Convocation 2014 grads to watch: city builders
Universities play a key role in building and strengthening cities, helping them connect with the world and reinvent themselves in dynamic ways.
And this week, as the University of Toronto celebrates the achievements of its newest alumni, many of those graduates are already hard at work creating better buildings, safer streets and healthier communities.
Writer Jelena Damjanovic spoke with four U of T city builders about how their work is strengthening cities and communities across North America.
“The new Structural Testing Laboratory at U of T is widely recognized as one of the best such facilities in North America and was crucial in my decision to complete my MASc in civil engineering at U of T,” says William (Jun) Luo, who also completed his undergrad at U of T. “It provided me with the tools, machines and technology necessary for producing high-quality experimental data, which became the foundation of my work and helped my research be selected for a presentation at an international conference.”
Luo’s graduate research focused on understanding and experimentally verifying the seismic behaviour of steel fibre-reinforced concrete, a high-performance concrete.
“The experimental data from this work will be important, as available literature in this area is limited,” says Luo (pictured at left).
Luo’s passion to become a structural engineer was ignited in a third-year course in reinforced concrete design taught by Professor Frank Vecchio, who would later become his grad school supervisor and mentor, while Luo became the course’s head teaching assistant.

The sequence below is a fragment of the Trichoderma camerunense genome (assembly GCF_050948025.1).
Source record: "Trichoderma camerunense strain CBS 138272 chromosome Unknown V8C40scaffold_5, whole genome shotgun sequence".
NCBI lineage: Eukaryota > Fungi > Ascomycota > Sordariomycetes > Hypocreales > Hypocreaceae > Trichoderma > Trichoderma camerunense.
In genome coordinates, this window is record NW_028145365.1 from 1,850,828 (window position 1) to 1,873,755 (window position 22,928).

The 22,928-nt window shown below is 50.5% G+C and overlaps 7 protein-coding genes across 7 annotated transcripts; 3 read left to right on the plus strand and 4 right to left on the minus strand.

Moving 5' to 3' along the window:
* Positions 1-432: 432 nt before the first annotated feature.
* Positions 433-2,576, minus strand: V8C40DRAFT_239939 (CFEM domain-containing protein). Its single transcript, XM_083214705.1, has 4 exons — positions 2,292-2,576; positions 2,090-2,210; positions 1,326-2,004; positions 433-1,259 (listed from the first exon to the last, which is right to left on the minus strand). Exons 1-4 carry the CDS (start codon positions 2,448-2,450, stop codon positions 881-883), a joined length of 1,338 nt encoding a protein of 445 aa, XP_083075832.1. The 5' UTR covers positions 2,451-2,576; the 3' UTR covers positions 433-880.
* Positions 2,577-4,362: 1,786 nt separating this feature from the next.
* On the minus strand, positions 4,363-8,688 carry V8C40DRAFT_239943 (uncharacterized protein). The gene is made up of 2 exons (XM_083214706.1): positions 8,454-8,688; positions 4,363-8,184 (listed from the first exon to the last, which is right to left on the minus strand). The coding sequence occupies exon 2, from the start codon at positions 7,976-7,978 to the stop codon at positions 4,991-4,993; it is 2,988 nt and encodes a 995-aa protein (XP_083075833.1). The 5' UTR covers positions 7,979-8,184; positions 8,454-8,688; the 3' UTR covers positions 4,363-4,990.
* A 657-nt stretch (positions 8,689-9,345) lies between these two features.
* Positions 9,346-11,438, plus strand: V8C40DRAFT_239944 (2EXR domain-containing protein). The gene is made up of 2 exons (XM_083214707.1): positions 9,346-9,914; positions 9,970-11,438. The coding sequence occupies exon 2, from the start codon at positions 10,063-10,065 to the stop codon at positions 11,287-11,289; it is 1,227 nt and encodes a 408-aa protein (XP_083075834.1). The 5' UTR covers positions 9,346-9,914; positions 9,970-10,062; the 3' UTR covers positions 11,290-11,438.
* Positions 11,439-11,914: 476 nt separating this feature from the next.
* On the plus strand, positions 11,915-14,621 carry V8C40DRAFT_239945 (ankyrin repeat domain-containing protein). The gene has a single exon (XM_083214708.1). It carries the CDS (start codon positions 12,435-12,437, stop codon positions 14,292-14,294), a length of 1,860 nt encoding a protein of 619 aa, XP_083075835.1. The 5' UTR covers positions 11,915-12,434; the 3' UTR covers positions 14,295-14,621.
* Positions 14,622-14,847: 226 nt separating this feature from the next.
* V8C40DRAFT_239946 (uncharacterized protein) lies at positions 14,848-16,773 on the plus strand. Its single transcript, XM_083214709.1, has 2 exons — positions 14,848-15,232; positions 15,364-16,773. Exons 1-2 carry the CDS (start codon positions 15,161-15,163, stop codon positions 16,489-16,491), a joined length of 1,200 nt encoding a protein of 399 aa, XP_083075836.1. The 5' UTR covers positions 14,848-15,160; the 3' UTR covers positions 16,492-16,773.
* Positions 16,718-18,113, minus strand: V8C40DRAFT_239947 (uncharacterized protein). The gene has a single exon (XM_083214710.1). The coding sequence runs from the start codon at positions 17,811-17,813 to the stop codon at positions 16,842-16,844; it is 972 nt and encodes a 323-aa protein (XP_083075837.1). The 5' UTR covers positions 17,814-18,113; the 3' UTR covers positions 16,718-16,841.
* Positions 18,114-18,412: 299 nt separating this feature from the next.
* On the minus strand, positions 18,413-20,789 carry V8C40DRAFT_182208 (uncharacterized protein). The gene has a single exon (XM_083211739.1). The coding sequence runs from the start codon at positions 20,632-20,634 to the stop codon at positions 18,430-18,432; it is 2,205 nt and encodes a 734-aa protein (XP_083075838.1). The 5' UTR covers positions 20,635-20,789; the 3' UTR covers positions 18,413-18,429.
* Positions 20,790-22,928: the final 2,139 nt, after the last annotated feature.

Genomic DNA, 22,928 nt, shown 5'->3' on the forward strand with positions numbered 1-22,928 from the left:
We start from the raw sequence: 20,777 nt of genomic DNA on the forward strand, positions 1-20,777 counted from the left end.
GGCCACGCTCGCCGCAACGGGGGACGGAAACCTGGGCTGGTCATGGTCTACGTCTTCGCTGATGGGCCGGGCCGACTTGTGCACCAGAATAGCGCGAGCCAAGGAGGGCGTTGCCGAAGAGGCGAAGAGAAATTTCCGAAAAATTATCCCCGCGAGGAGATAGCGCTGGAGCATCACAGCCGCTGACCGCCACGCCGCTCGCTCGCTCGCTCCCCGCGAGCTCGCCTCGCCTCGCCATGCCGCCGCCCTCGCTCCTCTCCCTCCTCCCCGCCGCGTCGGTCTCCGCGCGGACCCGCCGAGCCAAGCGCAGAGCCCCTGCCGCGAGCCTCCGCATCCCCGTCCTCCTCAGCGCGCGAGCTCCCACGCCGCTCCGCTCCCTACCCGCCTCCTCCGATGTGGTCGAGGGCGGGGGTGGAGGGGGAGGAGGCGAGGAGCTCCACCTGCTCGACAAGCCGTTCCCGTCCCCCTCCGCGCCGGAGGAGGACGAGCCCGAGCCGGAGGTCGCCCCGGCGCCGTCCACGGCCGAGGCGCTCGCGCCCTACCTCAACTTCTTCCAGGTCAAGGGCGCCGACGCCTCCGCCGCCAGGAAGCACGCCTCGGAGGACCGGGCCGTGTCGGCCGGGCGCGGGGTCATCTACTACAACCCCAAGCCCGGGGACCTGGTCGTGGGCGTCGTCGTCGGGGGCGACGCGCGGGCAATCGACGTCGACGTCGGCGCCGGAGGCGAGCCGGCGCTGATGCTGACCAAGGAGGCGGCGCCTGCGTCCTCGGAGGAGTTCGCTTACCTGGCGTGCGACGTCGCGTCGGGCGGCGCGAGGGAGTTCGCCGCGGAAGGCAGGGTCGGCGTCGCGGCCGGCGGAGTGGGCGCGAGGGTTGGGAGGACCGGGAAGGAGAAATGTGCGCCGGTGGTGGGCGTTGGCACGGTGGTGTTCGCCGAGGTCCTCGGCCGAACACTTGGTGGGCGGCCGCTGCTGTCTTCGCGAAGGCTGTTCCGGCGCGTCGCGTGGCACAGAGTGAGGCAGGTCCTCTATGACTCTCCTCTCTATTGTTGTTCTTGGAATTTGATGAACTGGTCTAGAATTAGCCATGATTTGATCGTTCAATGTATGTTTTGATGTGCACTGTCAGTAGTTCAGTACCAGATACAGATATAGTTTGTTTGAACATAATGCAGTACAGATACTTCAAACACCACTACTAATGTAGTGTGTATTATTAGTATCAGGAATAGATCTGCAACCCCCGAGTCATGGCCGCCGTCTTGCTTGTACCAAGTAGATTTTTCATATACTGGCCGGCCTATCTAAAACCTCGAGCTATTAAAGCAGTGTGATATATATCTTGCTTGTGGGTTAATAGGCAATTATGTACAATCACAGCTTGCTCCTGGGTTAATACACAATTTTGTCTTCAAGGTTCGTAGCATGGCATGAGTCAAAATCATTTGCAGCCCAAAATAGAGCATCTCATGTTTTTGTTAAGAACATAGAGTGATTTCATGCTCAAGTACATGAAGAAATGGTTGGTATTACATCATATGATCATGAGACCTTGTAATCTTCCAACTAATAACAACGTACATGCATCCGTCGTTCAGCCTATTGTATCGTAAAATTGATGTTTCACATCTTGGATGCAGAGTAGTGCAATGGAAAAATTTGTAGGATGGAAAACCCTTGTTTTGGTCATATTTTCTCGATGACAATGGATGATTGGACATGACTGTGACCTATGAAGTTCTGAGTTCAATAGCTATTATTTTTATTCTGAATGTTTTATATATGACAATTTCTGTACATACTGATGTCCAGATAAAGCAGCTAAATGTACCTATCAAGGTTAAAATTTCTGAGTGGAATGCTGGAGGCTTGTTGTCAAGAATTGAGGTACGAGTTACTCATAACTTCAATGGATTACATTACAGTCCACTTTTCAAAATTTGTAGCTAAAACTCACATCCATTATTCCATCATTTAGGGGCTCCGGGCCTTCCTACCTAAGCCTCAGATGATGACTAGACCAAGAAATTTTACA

"My six years as a student at U of T helped me acquire the technical foundation necessary for a structural engineer,” says Luo. “But, more importantly, U of T taught me how to learn – a skill essential for any career.”
Now a structural engineer in training (EIT) at a startup structural engineering firm in Central Alberta, Luo is working on designs and 3D modelling of dozens of commercial, industrial and residential buildings across Alberta.
“I find my work meaningful knowing that the structures I helped to design will be around and safe for many generations to come,” says Luo. “It’s a great feeling to stroll through the highway and see these buildings standing and occupied.”
Akwasi Owusu-Bempah receives his PhD this week but the U of T Centre for Criminology and Sociolegal Studies alumnus is already serving as an assistant professor of criminal justice and an adjunct professor in the department of African American studies at Indiana University.
Owusu-Bempah’s dissertation focused on the policing of Black males in the Greater Toronto Area and resulted in a significant concession by a provincial ministry to release youth correctional statistics that included racial descriptors.
“Not only was the data eventually released – after two years and numerous submissions to Ontario’s Privacy Commissioner – the Toronto Star also ran a weekend special based on the information that I, with help from several colleagues, was able to obtain.”
Owusu-Bempah came to U of T specifically to work with Professor Scot Wortley on issues of social justice. Soon after his arrival, Wortley had him working on a research project that formed the basis of his master’s thesis and led to his first academic publication.
“The experience and guidance I received under his tutelage has been invaluable,” says Owusu-Bempah.
He describes the Centre of Criminology and Sociolegal Studies as a small and warm place, where he was able to learn from each of the professors within the department and received much support from staff and fellow students.
“I was also very fortunate to be a fellow at Massey College during my time at U of T,” says Owusu-Bempah. “The College provided a unique environment where I was able to learn from a variety of people with a wide range of views and experiences.”
Owusu-Bempah is currently working with the data from the sample of Black police officers who participated in his PhD research to produce a number of journal articles.